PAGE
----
These have been the years of impermanence. Like, not-a-spiritual-cliche, not-fucking-around, impermanence.
Impermanence bordering on despair. Impermanence to weed out the weak and put hair on your chest.
Go ahead, build your life, step into some happiness. But there is a chance, a higher than usual chance, that something completely out of your control will knock it down like a house of cards.
These have been the years of starts and stops. Impermanence training. Travel training. How do you give-it-your-all knowing it will end soon. That is the ultimate meditation, right?
Maybe it seems insensitive to say, (as I sit here with my new life flowing so smoothly), that these storms, these fires, these earthquakes that taketh away are training us for a new state of mind. Can I say that and still swear that I am sensitive to the sadness and grief that comes with loss.
You lose more than possessions. You lose effort, time put in. You lose progress, goals. You lose routines and stability, you lose infrastructure for joy.
I don’t know a loss of thirty years. But I know many losses of one year. One year here, one year there, most of my own choosing. And a few not of my choosing. So I know worlds changing, I know grieving the way things were. I know transition. I do understand. It is not easy.
There’s blame we place, because how nice would it be if someone else could change the fact that in fact we are never secure. But then we are victims, because someone else has the power over our reality.
We are waiting for the ones in charge, who convinced us they were in charge, who charged us to be in charge, to take charge. We’ve gotten used to the idea that someone will take care of us. Waiting makes us victims, and victimhood makes us scared.
So what is happening?
We are taking control. We are stepping up and doing the jobs left undone, because it feels better to act than to wait and whine. We are learning how to take care of ourselves, because there is power in independence.
These have been the years of taking charge. Of grassroots. Of communities gathering to demand, and when demanding doesn’t work, to act. Years of the bitter realization, followed by despair, then denial, and finally acceptance, that there is no one else who will take care of us.
We have been complacent because it is convenient, because we are conditioned to believe that things are taken care of. And we have been angry when the caregiving is inadequate, when it doesn’t meet our needs.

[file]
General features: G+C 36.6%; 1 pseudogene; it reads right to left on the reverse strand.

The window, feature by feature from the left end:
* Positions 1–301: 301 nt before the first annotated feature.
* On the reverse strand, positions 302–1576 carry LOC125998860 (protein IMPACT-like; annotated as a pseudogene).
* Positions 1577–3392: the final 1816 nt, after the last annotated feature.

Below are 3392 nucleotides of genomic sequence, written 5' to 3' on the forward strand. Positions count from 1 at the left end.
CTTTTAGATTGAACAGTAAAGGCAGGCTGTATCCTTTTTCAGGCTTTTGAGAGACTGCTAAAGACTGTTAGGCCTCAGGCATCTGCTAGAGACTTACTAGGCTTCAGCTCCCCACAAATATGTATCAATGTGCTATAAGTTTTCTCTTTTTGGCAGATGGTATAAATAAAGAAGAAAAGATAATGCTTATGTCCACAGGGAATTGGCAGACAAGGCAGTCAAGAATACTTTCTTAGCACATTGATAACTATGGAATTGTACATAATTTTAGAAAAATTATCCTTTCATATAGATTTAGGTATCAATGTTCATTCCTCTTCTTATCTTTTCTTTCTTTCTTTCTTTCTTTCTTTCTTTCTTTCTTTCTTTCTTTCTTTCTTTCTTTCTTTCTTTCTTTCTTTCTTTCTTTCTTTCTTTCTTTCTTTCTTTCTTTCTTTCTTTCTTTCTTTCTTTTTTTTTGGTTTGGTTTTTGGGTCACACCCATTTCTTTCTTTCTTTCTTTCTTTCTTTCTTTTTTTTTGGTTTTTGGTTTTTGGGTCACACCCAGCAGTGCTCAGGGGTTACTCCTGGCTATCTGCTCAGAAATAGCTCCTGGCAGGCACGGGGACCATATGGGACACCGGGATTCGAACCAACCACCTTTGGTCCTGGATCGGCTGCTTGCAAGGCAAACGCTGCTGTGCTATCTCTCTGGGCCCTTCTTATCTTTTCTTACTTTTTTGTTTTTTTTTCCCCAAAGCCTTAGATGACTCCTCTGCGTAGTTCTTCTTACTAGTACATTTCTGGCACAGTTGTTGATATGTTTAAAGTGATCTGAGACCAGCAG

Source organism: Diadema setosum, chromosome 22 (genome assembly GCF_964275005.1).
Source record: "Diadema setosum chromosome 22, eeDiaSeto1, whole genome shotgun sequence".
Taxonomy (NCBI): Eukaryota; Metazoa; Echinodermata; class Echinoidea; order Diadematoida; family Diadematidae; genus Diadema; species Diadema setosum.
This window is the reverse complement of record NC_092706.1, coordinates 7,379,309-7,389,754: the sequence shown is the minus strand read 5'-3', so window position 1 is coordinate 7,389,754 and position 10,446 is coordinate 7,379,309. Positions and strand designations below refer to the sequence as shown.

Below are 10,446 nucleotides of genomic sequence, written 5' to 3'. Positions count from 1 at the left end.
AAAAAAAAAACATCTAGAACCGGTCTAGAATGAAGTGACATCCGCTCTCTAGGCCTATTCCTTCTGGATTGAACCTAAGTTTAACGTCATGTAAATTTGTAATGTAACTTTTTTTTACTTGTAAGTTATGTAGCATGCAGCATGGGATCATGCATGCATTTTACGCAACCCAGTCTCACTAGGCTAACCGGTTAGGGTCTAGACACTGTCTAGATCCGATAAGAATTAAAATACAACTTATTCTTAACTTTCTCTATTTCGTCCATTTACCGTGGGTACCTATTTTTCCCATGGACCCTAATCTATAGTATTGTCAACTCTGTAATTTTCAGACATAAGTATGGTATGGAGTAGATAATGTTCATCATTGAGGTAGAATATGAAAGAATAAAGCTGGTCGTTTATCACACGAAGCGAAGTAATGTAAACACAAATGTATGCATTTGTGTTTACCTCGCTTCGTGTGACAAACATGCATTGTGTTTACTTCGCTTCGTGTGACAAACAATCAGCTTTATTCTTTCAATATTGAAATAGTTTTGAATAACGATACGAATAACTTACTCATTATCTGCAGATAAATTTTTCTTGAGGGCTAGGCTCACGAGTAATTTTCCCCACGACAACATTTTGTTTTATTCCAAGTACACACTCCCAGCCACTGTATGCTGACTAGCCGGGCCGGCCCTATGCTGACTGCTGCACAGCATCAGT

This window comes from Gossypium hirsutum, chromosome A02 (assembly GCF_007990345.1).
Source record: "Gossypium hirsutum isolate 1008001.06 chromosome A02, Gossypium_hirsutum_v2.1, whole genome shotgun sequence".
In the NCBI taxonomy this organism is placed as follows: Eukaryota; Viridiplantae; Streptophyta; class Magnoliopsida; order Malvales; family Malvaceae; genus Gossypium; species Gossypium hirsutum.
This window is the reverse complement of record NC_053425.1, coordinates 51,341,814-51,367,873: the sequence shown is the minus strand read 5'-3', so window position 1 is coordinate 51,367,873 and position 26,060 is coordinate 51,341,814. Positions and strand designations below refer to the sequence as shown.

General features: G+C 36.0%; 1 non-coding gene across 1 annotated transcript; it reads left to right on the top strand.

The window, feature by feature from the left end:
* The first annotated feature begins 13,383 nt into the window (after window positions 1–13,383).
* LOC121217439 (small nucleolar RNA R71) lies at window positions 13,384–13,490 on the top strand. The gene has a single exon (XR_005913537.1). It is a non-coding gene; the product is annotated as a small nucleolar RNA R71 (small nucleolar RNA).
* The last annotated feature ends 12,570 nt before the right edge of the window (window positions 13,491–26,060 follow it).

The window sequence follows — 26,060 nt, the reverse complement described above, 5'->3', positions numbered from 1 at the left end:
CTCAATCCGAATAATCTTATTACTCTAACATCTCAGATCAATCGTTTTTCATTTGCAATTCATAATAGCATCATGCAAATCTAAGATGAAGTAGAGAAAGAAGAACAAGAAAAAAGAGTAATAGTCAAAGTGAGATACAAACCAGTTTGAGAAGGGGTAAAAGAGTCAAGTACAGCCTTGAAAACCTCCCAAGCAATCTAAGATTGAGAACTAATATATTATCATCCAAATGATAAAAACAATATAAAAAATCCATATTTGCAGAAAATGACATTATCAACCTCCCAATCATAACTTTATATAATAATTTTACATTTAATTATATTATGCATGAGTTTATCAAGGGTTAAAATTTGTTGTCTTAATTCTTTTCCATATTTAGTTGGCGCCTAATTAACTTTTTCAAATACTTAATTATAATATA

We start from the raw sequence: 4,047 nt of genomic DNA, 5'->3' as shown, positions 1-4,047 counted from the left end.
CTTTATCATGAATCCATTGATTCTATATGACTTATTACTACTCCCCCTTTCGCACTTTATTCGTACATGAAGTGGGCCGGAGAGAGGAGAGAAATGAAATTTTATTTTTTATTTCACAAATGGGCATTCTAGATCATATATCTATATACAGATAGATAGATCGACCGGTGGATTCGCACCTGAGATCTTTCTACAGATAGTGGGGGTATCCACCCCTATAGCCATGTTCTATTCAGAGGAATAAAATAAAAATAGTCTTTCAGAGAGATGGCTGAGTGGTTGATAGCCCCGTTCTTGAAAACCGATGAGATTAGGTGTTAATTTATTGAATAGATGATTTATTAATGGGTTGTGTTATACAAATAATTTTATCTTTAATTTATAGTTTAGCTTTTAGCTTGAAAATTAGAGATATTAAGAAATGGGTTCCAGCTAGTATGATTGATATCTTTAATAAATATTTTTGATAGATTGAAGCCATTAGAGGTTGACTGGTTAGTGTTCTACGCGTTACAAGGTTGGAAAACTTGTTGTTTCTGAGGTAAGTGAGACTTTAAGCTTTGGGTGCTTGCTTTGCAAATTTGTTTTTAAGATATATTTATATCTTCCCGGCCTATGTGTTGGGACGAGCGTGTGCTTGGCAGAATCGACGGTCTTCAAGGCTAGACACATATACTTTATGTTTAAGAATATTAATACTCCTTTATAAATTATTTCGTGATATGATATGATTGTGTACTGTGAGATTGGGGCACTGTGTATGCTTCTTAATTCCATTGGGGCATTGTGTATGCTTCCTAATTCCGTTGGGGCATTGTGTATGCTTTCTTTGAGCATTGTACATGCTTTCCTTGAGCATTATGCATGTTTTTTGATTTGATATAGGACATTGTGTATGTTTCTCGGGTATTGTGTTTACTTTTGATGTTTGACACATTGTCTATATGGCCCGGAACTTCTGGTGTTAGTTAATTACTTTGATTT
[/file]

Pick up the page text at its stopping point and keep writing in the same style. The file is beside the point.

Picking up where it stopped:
Until we realize, we are not children. Why are we waiting for someone else to make it better, when we know what we need and what we want? Why wait and be angry when we can take charge.
I am seeing that the power will go out. That the water will turn off. I am seeing that there is no “safe” place to call home. Not safe from inflation, not safe from gentrification, from disaster, from change. So I am redesigning how I think. Not, ‘how do I keep my world the same?’ but ‘how will I survive as it changes?’ What will be my purpose? Do I have the skills I need?
I am weaving options into a safety net to catch me from despair. I am fighting fear with knowledge.
I have learned that people I love will leave. They will take away the laughs and joy that grew between us. I am learning how to feel that joy in myself. Not because I don’t want others, but because sometimes I have no choice. I am learning how to laugh on my own.
These have been years of resilience. Of rolling with the punches. Of twirling with the punches. Of turning the fight into a dance, and learning to love it. Of living through dissolution and disappointment enough to make an art of it. To laugh a little at outdated expectations of accomplishment, of progress, of permanence.
I am enjoying my new successes, but without as much clinging, because I have other things now that make them seem less important. And now with a knowing smirk. “Don’t get too attached. This too, my dear, will change.”
“And you will be OK.”